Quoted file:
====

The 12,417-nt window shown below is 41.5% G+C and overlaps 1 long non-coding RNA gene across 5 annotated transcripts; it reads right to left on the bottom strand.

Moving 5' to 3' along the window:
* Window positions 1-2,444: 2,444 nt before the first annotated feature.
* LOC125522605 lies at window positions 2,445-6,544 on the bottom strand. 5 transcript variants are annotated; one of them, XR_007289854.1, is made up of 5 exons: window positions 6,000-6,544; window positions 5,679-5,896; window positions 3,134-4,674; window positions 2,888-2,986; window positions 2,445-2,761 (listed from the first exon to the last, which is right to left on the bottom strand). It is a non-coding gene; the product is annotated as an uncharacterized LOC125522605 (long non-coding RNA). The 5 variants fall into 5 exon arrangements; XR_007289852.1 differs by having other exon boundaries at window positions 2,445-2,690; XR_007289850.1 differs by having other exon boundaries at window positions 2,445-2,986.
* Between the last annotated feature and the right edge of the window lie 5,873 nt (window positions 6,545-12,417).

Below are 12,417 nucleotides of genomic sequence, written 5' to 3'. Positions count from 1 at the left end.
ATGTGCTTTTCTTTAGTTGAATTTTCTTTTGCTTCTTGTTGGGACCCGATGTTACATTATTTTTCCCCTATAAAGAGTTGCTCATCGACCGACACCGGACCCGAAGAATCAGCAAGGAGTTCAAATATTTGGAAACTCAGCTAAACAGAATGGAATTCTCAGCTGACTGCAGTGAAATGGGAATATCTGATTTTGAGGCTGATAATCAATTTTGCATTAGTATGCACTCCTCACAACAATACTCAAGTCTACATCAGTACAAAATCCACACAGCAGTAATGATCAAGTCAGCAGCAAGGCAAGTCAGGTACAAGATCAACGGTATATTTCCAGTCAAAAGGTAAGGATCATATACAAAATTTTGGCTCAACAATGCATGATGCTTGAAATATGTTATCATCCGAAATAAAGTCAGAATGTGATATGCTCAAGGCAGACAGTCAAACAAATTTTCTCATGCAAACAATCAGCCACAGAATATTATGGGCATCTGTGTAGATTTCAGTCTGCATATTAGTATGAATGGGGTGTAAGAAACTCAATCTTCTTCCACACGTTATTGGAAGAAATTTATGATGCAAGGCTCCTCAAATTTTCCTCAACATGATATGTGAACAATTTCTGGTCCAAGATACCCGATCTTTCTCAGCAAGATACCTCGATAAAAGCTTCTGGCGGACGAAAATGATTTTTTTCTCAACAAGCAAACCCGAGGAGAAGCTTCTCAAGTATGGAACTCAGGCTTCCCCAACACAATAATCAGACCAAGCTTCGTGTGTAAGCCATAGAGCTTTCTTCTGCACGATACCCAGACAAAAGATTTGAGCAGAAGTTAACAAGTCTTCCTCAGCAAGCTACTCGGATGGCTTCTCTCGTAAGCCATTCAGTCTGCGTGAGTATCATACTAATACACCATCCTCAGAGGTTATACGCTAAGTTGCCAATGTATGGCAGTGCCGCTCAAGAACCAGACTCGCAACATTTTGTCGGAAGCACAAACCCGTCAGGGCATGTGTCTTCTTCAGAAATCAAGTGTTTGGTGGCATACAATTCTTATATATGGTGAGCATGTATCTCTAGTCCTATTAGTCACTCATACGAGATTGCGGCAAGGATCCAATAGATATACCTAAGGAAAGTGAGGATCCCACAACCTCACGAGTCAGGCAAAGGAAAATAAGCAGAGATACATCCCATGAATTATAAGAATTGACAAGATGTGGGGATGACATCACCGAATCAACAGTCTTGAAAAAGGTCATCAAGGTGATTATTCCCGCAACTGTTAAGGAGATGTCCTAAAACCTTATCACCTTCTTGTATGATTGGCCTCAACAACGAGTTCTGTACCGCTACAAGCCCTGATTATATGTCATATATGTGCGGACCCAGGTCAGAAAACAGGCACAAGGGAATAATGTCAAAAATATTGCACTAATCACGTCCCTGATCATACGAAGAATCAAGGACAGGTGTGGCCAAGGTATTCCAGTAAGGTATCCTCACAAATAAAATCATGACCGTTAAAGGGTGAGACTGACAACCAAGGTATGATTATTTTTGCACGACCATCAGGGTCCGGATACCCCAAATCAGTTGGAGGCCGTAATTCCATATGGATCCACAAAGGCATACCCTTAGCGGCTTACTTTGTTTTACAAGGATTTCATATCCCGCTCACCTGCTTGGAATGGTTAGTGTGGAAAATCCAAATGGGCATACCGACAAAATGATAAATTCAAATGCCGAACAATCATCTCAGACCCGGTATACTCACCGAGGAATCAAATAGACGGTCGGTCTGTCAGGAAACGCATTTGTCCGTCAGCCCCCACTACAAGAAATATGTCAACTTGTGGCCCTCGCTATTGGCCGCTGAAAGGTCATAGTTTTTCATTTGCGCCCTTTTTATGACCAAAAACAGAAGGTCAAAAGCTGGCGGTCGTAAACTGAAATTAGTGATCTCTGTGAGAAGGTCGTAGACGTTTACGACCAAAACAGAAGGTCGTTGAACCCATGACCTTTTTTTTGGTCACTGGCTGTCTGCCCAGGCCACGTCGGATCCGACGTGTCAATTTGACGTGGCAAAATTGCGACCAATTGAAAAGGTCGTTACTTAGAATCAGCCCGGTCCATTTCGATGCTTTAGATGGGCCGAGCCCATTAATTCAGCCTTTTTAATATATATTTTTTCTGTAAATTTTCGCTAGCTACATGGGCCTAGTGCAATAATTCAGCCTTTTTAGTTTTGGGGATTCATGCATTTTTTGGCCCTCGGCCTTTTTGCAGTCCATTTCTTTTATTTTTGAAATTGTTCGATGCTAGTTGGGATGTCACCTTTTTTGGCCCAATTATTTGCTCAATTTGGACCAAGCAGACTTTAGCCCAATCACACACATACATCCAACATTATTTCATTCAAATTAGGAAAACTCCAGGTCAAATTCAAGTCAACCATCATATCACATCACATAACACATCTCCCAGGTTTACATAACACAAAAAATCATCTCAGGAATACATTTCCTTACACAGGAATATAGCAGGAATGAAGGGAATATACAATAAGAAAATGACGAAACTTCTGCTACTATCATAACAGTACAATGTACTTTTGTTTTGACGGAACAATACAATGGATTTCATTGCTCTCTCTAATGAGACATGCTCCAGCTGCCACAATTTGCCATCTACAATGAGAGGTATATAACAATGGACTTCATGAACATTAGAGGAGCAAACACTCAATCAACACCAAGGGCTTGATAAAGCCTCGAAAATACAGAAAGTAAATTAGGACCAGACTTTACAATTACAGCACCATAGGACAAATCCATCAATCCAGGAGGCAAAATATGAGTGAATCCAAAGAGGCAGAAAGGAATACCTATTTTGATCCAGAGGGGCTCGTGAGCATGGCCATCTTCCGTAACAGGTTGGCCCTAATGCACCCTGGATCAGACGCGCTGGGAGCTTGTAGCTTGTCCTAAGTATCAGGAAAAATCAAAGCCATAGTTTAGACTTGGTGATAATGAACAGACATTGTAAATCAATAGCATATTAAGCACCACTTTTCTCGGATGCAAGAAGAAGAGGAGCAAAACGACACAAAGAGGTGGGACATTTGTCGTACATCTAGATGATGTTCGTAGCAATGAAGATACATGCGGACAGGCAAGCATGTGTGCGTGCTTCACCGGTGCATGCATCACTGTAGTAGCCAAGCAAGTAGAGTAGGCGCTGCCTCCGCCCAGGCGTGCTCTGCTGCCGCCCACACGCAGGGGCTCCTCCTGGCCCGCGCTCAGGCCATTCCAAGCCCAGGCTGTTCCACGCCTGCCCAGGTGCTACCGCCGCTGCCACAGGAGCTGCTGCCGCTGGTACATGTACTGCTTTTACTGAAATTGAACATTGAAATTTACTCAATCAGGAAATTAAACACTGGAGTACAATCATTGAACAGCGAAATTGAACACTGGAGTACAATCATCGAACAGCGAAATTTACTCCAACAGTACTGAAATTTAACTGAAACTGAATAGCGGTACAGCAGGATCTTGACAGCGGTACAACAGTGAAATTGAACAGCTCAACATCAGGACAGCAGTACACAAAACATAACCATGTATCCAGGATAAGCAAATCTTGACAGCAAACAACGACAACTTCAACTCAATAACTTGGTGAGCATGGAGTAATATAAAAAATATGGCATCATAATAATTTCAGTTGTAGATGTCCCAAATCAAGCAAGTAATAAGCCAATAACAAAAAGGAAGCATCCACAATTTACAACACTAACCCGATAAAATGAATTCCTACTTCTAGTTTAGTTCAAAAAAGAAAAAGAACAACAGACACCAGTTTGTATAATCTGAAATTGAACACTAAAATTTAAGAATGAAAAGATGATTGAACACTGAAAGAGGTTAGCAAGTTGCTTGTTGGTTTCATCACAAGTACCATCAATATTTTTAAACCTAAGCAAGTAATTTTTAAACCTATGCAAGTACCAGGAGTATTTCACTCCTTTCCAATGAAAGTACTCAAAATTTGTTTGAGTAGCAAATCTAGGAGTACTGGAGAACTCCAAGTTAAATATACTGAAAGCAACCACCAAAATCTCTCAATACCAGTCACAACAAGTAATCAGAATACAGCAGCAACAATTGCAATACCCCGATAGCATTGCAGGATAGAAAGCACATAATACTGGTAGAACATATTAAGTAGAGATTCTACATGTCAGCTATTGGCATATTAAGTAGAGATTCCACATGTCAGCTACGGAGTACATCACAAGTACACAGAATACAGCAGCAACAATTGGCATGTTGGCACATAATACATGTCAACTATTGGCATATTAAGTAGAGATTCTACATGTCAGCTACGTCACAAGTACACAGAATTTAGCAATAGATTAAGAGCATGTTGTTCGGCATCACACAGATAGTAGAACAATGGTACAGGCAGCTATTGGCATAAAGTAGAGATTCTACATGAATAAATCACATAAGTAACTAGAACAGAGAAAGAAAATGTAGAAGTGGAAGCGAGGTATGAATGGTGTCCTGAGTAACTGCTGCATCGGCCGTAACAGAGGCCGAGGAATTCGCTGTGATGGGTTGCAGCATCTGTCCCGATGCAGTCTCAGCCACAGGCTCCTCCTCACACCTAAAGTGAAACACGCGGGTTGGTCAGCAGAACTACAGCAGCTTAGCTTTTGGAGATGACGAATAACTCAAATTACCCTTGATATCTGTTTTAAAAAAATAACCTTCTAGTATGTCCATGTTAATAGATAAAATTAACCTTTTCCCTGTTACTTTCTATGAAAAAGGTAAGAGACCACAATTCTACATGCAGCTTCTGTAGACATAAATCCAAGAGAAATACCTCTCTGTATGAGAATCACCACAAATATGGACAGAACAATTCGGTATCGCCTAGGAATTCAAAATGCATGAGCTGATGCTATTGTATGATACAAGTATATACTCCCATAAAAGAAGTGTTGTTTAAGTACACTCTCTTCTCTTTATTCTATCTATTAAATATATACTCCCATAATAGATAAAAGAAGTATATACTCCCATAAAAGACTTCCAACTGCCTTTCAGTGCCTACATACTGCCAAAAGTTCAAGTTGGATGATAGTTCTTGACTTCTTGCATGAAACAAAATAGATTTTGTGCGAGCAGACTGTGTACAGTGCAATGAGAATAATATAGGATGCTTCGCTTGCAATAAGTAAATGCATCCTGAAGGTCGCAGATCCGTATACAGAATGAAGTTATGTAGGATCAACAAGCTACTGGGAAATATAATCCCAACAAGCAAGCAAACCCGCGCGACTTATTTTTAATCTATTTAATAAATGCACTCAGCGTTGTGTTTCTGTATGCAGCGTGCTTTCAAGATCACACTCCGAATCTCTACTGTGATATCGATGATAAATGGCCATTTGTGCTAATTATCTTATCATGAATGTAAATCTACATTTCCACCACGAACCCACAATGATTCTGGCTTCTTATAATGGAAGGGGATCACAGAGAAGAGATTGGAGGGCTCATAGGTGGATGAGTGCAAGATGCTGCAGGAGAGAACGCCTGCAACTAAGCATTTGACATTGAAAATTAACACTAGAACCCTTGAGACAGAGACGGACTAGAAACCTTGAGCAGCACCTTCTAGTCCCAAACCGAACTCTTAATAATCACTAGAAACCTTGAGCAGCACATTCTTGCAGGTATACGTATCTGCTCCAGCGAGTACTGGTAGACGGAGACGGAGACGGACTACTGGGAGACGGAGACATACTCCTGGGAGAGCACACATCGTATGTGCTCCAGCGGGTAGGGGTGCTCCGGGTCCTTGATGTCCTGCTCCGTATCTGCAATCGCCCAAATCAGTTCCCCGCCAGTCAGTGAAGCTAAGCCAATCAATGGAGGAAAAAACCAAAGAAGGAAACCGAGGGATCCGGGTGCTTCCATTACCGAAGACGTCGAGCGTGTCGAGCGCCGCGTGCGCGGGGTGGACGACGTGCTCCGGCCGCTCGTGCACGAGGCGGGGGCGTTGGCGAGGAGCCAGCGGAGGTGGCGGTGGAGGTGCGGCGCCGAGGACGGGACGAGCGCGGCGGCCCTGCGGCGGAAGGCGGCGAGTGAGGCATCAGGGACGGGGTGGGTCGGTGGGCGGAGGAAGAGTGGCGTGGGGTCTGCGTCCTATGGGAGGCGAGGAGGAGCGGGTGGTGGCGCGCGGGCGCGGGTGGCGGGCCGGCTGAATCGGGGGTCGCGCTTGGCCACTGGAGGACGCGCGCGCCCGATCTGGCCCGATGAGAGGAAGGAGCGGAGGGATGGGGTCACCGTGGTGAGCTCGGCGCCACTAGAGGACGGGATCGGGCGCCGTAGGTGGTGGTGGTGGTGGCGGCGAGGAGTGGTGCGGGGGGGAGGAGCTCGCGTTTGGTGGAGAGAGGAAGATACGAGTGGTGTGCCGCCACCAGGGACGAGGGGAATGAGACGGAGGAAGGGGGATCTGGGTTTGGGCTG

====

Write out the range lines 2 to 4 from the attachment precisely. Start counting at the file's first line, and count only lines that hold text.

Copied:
Moving 5' to 3' along the window:
* Window positions 1-2,444: 2,444 nt before the first annotated feature.
* LOC125522605 lies at window positions 2,445-6,544 on the bottom strand. 5 transcript variants are annotated; one of them, XR_007289854.1, is made up of 5 exons: window positions 6,000-6,544; window positions 5,679-5,896; window positions 3,134-4,674; window positions 2,888-2,986; window positions 2,445-2,761 (listed from the first exon to the last, which is right to left on the bottom strand). It is a non-coding gene; the product is annotated as an uncharacterized LOC125522605 (long non-coding RNA). The 5 variants fall into 5 exon arrangements; XR_007289852.1 differs by having other exon boundaries at window positions 2,445-2,690; XR_007289850.1 differs by having other exon boundaries at window positions 2,445-2,986.